Struan


In Brother Juniper's Bread Book, Peter Reinhart devotes a chapter to Struan, a Scottish harvest bread. I can't imagine words any more beautifully written that would entice you to make this bread. So, I would like to share his celebration of Struan with you, and to encourage you to have a little faith and make this bread.

On the eve of the feast of Saint Michael the Archangel,
a wonderful custom used to take place in western Scotland. Each family member bakes breads called Struan Micheil, which were made of all the various grains harvested during the year...In remembrance of absent friends or those who had died, special Struans blessed at an early morning Mass were given to the poor in their names. Everyone then chanted an invocation to Saint Michael, the guardian of the harvest, and in praise of God for His ever-present blessing.

I've been reading about Peter Reinhart's Struan for a long time. First from Brother Juniper's Bread Book and then from Artisan Breads Every Day. I never had much interest in giving it a try. I wasn't sure I found the idea of cooked grains in a loaf of bread very appealing.

His Struan recipe calls for bread flour, rolled oats, uncooked polenta, wheat bran and cooked brown rice. (I had to use stone-ground cornmeal, which worked just fine, although this didn't result in the 'gold nuggets' described below, and I substituted cooked barley for the brown rice).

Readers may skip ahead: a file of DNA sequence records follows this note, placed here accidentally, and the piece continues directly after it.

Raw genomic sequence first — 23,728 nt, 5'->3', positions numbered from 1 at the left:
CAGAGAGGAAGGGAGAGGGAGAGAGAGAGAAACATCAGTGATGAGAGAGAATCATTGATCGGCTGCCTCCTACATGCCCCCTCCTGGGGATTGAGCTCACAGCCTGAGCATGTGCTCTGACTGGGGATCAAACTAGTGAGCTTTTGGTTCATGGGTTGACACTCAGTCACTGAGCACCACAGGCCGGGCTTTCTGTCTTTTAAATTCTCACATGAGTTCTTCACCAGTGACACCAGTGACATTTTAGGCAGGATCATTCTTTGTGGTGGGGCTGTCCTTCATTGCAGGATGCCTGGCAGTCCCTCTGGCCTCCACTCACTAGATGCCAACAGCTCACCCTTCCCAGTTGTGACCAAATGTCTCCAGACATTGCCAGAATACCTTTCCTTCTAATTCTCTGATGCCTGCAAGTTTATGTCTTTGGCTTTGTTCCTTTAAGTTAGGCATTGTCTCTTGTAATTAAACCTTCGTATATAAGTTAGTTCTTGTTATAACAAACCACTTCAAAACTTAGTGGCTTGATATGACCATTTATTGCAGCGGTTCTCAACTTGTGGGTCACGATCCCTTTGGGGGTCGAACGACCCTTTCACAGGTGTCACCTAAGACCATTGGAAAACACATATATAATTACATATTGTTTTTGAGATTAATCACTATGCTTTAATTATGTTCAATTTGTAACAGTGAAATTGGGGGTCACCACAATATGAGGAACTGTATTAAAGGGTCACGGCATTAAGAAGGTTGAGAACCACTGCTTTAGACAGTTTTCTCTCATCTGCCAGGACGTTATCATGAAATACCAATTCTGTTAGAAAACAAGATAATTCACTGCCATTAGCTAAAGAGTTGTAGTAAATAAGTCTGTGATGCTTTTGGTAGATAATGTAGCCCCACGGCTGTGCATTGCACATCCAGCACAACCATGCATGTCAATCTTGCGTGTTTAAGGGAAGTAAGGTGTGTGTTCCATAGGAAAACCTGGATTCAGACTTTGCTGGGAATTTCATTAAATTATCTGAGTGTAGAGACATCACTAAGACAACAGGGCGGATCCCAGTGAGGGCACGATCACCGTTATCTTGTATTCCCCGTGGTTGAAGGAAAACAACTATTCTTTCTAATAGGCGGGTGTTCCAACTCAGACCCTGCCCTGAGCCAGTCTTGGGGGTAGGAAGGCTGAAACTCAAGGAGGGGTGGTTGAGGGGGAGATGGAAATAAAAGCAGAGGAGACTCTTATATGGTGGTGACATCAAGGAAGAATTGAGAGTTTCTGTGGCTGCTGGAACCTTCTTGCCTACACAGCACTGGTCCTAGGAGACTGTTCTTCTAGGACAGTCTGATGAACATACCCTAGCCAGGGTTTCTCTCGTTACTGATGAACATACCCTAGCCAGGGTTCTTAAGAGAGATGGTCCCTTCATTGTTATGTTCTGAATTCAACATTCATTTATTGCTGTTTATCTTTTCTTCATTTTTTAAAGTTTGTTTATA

Before forming and baking a loaf of Struan, take a close look at the dough. Notice the different ingredients held in suspension by the soft glutenous dough. Most especially, notice the little pieces of polenta floating in the dough, like little gold nuggets. Stretch the dough in your hands, hold it up to the light, smell it, and experience it tactilely. Enjoy Struan before it is baked for its many-layered beauty.

The two Struan recipes differ in their technique, but not ingredients. The Artisan Breads Every Day method uses the slow, overnight refrigerated rise. Any variety of cooked grains, other than white rice, may be used, and the polenta and oats may be replaced by a multi-grain flour or cereal. The loaves may be shaped as boules, baguettes, rolls, or in loaf pans, as I have done.

While it is baking, pay attention to the aroma in your kitchen. Inhale deeply. Think about the fields where these scents originated and enjoy Struan for its "nose and bouquet."

Struan could become one of my favorite breads. It has a satisfying chewiness, yet the cooked barley became specks in the baked loaf. This solved my wariness. It is slightly sweet from the brown sugar and honey, and as other have noted, it makes fabulous toast.

Finally, toast a thick piece and lightly butter it. This is the ultimate experience of Struan. All of the flavors are released, pushed to their extreme. The outside is crunchy, nutty, and deeply golden. The inside is soft and moist, soaking up the butter.

Are you convinced yet? I hope so. If you don't have the books, I found another recipe at The Fresh Loaf. You may also like this one, which is slightly adapted.